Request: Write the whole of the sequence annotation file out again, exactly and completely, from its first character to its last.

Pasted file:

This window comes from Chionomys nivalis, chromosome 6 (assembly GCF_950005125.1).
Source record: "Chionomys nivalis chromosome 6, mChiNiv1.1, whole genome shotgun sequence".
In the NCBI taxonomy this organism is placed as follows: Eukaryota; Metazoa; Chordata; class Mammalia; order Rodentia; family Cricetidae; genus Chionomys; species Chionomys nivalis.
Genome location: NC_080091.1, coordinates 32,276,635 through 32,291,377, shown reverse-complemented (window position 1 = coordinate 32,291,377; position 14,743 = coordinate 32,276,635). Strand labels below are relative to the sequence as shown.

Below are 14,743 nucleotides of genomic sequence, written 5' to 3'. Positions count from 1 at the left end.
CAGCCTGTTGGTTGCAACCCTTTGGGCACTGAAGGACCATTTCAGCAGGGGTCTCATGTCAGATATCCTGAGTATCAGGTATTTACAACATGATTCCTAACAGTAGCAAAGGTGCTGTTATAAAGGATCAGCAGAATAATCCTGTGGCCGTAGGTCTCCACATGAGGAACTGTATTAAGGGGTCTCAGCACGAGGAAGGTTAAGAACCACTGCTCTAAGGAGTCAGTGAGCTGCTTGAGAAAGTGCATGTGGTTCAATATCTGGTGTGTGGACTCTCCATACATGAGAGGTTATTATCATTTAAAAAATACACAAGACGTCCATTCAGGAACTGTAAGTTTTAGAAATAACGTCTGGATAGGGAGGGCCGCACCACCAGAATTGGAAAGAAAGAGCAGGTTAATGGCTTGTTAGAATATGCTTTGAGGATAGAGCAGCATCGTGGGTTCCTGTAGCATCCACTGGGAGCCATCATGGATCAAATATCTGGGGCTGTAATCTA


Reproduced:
This window comes from Chionomys nivalis, chromosome 6 (assembly GCF_950005125.1).
Source record: "Chionomys nivalis chromosome 6, mChiNiv1.1, whole genome shotgun sequence".
In the NCBI taxonomy this organism is placed as follows: Eukaryota; Metazoa; Chordata; class Mammalia; order Rodentia; family Cricetidae; genus Chionomys; species Chionomys nivalis.
Genome location: NC_080091.1, coordinates 32,276,635 through 32,291,377, shown reverse-complemented (window position 1 = coordinate 32,291,377; position 14,743 = coordinate 32,276,635). Strand labels below are relative to the sequence as shown.

Below are 14,743 nucleotides of genomic sequence, written 5' to 3'. Positions count from 1 at the left end.
CAGCCTGTTGGTTGCAACCCTTTGGGCACTGAAGGACCATTTCAGCAGGGGTCTCATGTCAGATATCCTGAGTATCAGGTATTTACAACATGATTCCTAACAGTAGCAAAGGTGCTGTTATAAAGGATCAGCAGAATAATCCTGTGGCCGTAGGTCTCCACATGAGGAACTGTATTAAGGGGTCTCAGCACGAGGAAGGTTAAGAACCACTGCTCTAAGGAGTCAGTGAGCTGCTTGAGAAAGTGCATGTGGTTCAATATCTGGTGTGTGGACTCTCCATACATGAGAGGTTATTATCATTTAAAAAATACACAAGACGTCCATTCAGGAACTGTAAGTTTTAGAAATAACGTCTGGATAGGGAGGGCCGCACCACCAGAATTGGAAAGAAAGAGCAGGTTAATGGCTTGTTAGAATATGCTTTGAGGATAGAGCAGCATCGTGGGTTCCTGTAGCATCCACTGGGAGCCATCATGGATCAAATATCTGGGGCTGTAATCTA